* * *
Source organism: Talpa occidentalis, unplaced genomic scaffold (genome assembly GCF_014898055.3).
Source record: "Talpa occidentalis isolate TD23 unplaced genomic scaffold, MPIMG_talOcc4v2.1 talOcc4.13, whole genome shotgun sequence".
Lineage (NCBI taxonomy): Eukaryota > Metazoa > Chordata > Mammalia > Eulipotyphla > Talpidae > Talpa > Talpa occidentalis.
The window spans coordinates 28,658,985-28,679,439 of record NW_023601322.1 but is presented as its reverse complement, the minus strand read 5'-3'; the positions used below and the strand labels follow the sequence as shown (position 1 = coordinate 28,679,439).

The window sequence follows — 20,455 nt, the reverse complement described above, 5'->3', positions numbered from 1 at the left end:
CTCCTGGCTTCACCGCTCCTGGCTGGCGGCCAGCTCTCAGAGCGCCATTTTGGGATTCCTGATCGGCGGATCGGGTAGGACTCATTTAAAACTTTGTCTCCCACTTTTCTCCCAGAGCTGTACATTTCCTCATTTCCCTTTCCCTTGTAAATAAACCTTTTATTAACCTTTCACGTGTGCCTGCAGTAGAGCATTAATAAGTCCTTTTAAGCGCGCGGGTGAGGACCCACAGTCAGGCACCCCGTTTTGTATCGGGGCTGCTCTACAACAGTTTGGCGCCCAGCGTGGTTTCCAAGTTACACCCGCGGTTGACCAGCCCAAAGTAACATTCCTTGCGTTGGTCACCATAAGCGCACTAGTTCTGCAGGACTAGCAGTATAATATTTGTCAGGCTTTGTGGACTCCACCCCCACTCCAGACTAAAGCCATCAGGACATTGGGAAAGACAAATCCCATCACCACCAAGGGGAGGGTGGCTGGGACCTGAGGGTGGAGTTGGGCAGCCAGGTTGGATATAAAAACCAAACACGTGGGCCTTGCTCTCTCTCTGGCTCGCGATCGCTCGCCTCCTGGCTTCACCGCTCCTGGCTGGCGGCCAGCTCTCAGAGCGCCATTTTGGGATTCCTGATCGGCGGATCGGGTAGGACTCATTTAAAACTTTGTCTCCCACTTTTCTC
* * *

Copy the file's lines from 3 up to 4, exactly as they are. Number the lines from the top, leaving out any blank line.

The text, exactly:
Lineage (NCBI taxonomy): Eukaryota > Metazoa > Chordata > Mammalia > Eulipotyphla > Talpidae > Talpa > Talpa occidentalis.
The window spans coordinates 28,658,985-28,679,439 of record NW_023601322.1 but is presented as its reverse complement, the minus strand read 5'-3'; the positions used below and the strand labels follow the sequence as shown (position 1 = coordinate 28,679,439).